U.S. Army Rangers hunting for fugitive warlord Mohammed Farah Aidid scored their first major success Tuesday by capturing his chief aide.
United Nations military spokesman Maj. David B. Stockwell called Osman Atto’s arrest “a significant milestone in dismantling the Aidid militia.” The militia is blamed for killing more than 50 U.N. peacekeepers and plaguing the effort to rescue Somalia from famine and civil war.
About 50 helicopter-borne elite Rangers took part in the operation. They slithered down ropes to seize Atto and three other Aidid supporters in a building near Digfer Hospital, an area that officials say has been used to lob mortar rounds into U.N. headquarters in Somalia.
Militiamen opened fire on the helicopters and troops with small arms and at least a dozen rocket-propelled grenades. No U.S. forces were wounded, Stockwell said.
The 20-minute raid Tuesday follows a series of increasingly brazen attacks on U.N. forces. Earlier in the day, Somali militiamen opened fire on an armored convoy of Pakistani peacekeepers, killing three and wounding seven, two of them seriously.
Stockwell described Atto, a wealthy Somali businessman, as the principal adviser and chief financier to Aidid. Somalis consider the middle-aged Atto to be Aidid’s No. 2 man.
The Rangers were sent to Somalia to capture Aidid. The elite troops have twice bungled their efforts--accidentally raiding a U.N. office and arresting supporters of Aidid’s chief enemy, Ali Mahdi Mohamed.
After Atto’s capture, Aidid’s supporters threatened to attack U.N. installations in Mogadishu if he was not freed within four hours. That deadline passed without an attack, but the militia then said it would strike today.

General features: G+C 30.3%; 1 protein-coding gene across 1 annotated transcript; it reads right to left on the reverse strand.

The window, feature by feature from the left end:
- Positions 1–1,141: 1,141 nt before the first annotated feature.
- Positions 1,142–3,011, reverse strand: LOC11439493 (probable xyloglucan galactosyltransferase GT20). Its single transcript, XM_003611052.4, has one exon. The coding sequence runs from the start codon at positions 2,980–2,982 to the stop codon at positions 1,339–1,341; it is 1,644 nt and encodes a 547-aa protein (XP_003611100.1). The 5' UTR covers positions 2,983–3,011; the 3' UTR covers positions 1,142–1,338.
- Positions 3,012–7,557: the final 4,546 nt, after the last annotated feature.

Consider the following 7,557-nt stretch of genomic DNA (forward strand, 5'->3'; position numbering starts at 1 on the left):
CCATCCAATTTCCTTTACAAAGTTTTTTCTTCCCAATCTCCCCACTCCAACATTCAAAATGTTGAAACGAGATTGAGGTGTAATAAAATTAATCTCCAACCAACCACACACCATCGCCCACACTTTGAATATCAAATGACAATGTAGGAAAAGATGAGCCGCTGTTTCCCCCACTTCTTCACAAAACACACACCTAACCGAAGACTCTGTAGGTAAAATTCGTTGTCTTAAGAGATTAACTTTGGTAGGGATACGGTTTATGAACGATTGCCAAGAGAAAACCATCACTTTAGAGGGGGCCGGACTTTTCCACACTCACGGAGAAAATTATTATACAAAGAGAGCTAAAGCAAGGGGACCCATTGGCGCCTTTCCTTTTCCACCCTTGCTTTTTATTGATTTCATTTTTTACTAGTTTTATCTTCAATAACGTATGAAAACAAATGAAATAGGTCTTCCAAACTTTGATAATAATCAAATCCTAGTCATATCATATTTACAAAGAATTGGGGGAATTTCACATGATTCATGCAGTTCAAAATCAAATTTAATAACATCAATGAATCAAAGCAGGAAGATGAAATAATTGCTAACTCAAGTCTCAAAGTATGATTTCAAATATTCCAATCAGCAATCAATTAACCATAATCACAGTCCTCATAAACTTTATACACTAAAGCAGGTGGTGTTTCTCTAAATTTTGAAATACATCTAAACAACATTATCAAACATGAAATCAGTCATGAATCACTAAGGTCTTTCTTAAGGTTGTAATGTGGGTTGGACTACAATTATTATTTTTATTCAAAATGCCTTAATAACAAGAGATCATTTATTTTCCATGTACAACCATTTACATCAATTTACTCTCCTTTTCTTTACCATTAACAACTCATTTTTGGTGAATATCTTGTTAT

Stockwell said U.N. forces were taking extra security measures.
“We understand the importance of detaining him and the potential emotional outburst that may follow this,” he said.
One of those arrested with Atto was shot in the leg when he tried to resist arrest, Stockwell said. He said the man had an AK-47 assault rifle.
Stockwell said some militiamen were killed in the fighting but no civilian casualties were reported. An unconfirmed Somali report said 13 in Aidid’s forces were dead and 29 wounded.
Atto’s legal situation was unclear. Stockwell said he was arrested under U.N. Security Council Resolution 837, which calls for the punishment of those responsible for the deaths of 24 Pakistani peacekeepers in a June 5 ambush.
U.N. officials ordered Aidid’s arrest after that attack and offered a $25,000 reward for his capture.
More than 27,000 soldiers from 28 nations are involved in a U.N. operation to help Somalia recover from its famine and civil war. But the troops have wound up in almost daily battles with Aidid’s militiamen.
Farouk Mawlawi, a civilian U.N. spokesman, said Atto was being held under “administrative detention,” but it was unclear how long he could be jailed without seeing a lawyer. Mawlawi said U.N. officials in New York would have to decide where and how Atto would be tried.